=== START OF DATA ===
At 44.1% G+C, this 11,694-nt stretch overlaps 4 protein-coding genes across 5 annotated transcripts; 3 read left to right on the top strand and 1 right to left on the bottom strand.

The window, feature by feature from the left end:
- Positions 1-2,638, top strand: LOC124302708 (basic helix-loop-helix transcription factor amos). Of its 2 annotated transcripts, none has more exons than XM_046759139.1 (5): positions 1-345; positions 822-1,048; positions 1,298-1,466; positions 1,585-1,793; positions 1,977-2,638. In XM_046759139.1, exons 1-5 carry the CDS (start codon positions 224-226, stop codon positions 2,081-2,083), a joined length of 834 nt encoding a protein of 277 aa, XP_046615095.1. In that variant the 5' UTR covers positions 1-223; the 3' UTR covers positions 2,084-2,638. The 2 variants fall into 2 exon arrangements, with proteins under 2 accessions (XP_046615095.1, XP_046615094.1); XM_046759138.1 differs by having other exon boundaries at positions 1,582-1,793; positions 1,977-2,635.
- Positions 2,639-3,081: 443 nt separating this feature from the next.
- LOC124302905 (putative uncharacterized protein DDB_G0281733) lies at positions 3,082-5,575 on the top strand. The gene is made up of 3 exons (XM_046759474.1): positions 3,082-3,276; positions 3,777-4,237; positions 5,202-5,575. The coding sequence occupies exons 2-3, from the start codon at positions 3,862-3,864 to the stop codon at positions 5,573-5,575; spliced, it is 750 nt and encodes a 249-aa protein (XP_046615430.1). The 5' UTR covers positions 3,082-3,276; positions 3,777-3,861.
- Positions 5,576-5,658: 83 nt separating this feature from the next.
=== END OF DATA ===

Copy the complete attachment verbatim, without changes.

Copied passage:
At 44.1% G+C, this 11,694-nt stretch overlaps 4 protein-coding genes across 5 annotated transcripts; 3 read left to right on the top strand and 1 right to left on the bottom strand.

The window, feature by feature from the left end:
- Positions 1-2,638, top strand: LOC124302708 (basic helix-loop-helix transcription factor amos). Of its 2 annotated transcripts, none has more exons than XM_046759139.1 (5): positions 1-345; positions 822-1,048; positions 1,298-1,466; positions 1,585-1,793; positions 1,977-2,638. In XM_046759139.1, exons 1-5 carry the CDS (start codon positions 224-226, stop codon positions 2,081-2,083), a joined length of 834 nt encoding a protein of 277 aa, XP_046615095.1. In that variant the 5' UTR covers positions 1-223; the 3' UTR covers positions 2,084-2,638. The 2 variants fall into 2 exon arrangements, with proteins under 2 accessions (XP_046615095.1, XP_046615094.1); XM_046759138.1 differs by having other exon boundaries at positions 1,582-1,793; positions 1,977-2,635.
- Positions 2,639-3,081: 443 nt separating this feature from the next.
- LOC124302905 (putative uncharacterized protein DDB_G0281733) lies at positions 3,082-5,575 on the top strand. The gene is made up of 3 exons (XM_046759474.1): positions 3,082-3,276; positions 3,777-4,237; positions 5,202-5,575. The coding sequence occupies exons 2-3, from the start codon at positions 3,862-3,864 to the stop codon at positions 5,573-5,575; spliced, it is 750 nt and encodes a 249-aa protein (XP_046615430.1). The 5' UTR covers positions 3,082-3,276; positions 3,777-3,861.
- Positions 5,576-5,658: 83 nt separating this feature from the next.